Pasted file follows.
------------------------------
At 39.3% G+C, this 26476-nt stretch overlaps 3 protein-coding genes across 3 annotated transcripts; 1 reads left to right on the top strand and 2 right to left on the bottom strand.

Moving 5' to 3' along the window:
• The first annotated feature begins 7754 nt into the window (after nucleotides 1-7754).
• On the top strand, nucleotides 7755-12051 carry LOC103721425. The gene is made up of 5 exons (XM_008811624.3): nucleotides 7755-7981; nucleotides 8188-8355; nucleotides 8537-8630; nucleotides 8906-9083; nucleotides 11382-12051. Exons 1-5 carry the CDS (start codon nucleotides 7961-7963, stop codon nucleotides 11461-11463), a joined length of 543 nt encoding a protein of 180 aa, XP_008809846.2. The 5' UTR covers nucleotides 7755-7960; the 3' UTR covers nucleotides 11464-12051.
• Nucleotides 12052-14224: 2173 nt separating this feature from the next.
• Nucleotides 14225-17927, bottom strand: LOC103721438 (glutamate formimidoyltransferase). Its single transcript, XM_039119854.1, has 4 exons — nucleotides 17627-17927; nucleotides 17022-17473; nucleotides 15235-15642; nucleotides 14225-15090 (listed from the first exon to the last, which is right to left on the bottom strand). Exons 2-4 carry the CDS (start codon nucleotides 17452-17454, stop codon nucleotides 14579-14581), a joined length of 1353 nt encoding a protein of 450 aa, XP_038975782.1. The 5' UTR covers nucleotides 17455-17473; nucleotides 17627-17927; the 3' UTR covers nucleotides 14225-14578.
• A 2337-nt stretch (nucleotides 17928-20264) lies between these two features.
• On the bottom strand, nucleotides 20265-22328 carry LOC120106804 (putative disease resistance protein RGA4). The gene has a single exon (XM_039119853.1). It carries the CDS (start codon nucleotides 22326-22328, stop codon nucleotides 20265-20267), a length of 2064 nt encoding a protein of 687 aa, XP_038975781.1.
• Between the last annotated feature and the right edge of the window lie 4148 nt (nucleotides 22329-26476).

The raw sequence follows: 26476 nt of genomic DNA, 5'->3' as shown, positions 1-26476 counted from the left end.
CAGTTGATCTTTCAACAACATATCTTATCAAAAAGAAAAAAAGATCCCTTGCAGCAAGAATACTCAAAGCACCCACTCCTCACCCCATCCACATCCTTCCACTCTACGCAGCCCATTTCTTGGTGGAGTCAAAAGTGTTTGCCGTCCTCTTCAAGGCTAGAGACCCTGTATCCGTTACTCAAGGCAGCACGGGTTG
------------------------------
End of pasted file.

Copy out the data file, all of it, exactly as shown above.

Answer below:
At 39.3% G+C, this 26476-nt stretch overlaps 3 protein-coding genes across 3 annotated transcripts; 1 reads left to right on the top strand and 2 right to left on the bottom strand.

Moving 5' to 3' along the window:
• The first annotated feature begins 7754 nt into the window (after nucleotides 1-7754).
• On the top strand, nucleotides 7755-12051 carry LOC103721425. The gene is made up of 5 exons (XM_008811624.3): nucleotides 7755-7981; nucleotides 8188-8355; nucleotides 8537-8630; nucleotides 8906-9083; nucleotides 11382-12051. Exons 1-5 carry the CDS (start codon nucleotides 7961-7963, stop codon nucleotides 11461-11463), a joined length of 543 nt encoding a protein of 180 aa, XP_008809846.2. The 5' UTR covers nucleotides 7755-7960; the 3' UTR covers nucleotides 11464-12051.
• Nucleotides 12052-14224: 2173 nt separating this feature from the next.
• Nucleotides 14225-17927, bottom strand: LOC103721438 (glutamate formimidoyltransferase). Its single transcript, XM_039119854.1, has 4 exons — nucleotides 17627-17927; nucleotides 17022-17473; nucleotides 15235-15642; nucleotides 14225-15090 (listed from the first exon to the last, which is right to left on the bottom strand). Exons 2-4 carry the CDS (start codon nucleotides 17452-17454, stop codon nucleotides 14579-14581), a joined length of 1353 nt encoding a protein of 450 aa, XP_038975782.1. The 5' UTR covers nucleotides 17455-17473; nucleotides 17627-17927; the 3' UTR covers nucleotides 14225-14578.
• A 2337-nt stretch (nucleotides 17928-20264) lies between these two features.
• On the bottom strand, nucleotides 20265-22328 carry LOC120106804 (putative disease resistance protein RGA4). The gene has a single exon (XM_039119853.1). It carries the CDS (start codon nucleotides 22326-22328, stop codon nucleotides 20265-20267), a length of 2064 nt encoding a protein of 687 aa, XP_038975781.1.
• Between the last annotated feature and the right edge of the window lie 4148 nt (nucleotides 22329-26476).

The raw sequence follows: 26476 nt of genomic DNA, 5'->3' as shown, positions 1-26476 counted from the left end.
CAGTTGATCTTTCAACAACATATCTTATCAAAAAGAAAAAAAGATCCCTTGCAGCAAGAATACTCAAAGCACCCACTCCTCACCCCATCCACATCCTTCCACTCTACGCAGCCCATTTCTTGGTGGAGTCAAAAGTGTTTGCCGTCCTCTTCAAGGCTAGAGACCCTGTATCCGTTACTCAAGGCAGCACGGGTTG